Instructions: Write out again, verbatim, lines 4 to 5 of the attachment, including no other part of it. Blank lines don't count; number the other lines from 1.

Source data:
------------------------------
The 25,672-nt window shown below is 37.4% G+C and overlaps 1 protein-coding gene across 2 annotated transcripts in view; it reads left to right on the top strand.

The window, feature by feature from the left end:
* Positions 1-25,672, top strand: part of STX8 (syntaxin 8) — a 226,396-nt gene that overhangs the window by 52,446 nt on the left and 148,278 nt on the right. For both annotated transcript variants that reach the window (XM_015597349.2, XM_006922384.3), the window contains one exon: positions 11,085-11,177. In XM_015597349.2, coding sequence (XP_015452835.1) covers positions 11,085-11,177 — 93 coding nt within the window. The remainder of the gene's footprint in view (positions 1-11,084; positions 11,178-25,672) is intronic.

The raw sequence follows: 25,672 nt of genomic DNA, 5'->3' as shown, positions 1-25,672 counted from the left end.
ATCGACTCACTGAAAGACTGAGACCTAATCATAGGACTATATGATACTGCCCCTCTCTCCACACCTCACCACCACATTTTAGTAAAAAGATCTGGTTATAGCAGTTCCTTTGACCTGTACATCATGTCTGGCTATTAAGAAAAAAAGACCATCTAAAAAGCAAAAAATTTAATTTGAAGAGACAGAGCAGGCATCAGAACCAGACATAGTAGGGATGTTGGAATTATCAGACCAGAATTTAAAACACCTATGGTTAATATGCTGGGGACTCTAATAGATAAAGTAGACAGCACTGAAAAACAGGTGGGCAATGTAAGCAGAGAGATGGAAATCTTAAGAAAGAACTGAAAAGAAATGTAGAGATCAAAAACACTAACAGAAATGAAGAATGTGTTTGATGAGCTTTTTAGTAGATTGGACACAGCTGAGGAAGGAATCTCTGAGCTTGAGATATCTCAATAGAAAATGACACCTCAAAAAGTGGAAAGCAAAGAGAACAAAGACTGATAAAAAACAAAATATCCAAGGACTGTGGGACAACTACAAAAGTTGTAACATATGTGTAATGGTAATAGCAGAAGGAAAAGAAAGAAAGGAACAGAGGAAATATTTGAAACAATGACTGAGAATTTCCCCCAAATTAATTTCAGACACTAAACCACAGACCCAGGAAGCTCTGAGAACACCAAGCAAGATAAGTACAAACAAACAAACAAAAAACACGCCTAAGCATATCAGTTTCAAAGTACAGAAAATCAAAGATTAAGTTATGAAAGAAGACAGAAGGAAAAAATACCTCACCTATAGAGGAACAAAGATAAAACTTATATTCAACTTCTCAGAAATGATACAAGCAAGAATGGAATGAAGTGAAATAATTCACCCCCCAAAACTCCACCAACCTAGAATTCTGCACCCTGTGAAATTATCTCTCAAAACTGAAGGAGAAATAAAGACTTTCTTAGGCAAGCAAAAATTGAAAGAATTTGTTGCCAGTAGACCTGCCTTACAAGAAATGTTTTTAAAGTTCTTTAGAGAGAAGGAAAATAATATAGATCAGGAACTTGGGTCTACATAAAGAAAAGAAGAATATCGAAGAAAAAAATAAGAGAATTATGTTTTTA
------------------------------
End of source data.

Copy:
The raw sequence follows: 25,672 nt of genomic DNA, 5'->3' as shown, positions 1-25,672 counted from the left end.
ATCGACTCACTGAAAGACTGAGACCTAATCATAGGACTATATGATACTGCCCCTCTCTCCACACCTCACCACCACATTTTAGTAAAAAGATCTGGTTATAGCAGTTCCTTTGACCTGTACATCATGTCTGGCTATTAAGAAAAAAAGACCATCTAAAAAGCAAAAAATTTAATTTGAAGAGACAGAGCAGGCATCAGAACCAGACATAGTAGGGATGTTGGAATTATCAGACCAGAATTTAAAACACCTATGGTTAATATGCTGGGGACTCTAATAGATAAAGTAGACAGCACTGAAAAACAGGTGGGCAATGTAAGCAGAGAGATGGAAATCTTAAGAAAGAACTGAAAAGAAATGTAGAGATCAAAAACACTAACAGAAATGAAGAATGTGTTTGATGAGCTTTTTAGTAGATTGGACACAGCTGAGGAAGGAATCTCTGAGCTTGAGATATCTCAATAGAAAATGACACCTCAAAAAGTGGAAAGCAAAGAGAACAAAGACTGATAAAAAACAAAATATCCAAGGACTGTGGGACAACTACAAAAGTTGTAACATATGTGTAATGGTAATAGCAGAAGGAAAAGAAAGAAAGGAACAGAGGAAATATTTGAAACAATGACTGAGAATTTCCCCCAAATTAATTTCAGACACTAAACCACAGACCCAGGAAGCTCTGAGAACACCAAGCAAGATAAGTACAAACAAACAAACAAAAAACACGCCTAAGCATATCAGTTTCAAAGTACAGAAAATCAAAGATTAAGTTATGAAAGAAGACAGAAGGAAAAAATACCTCACCTATAGAGGAACAAAGATAAAACTTATATTCAACTTCTCAGAAATGATACAAGCAAGAATGGAATGAAGTGAAATAATTCACCCCCCAAAACTCCACCAACCTAGAATTCTGCACCCTGTGAAATTATCTCTCAAAACTGAAGGAGAAATAAAGACTTTCTTAGGCAAGCAAAAATTGAAAGAATTTGTTGCCAGTAGACCTGCCTTACAAGAAATGTTTTTAAAGTTCTTTAGAGAGAAGGAAAATAATATAGATCAGGAACTTGGGTCTACATAAAGAAAAGAAGAATATCGAAGAAAAAAATAAGAGAATTATGTTTTTA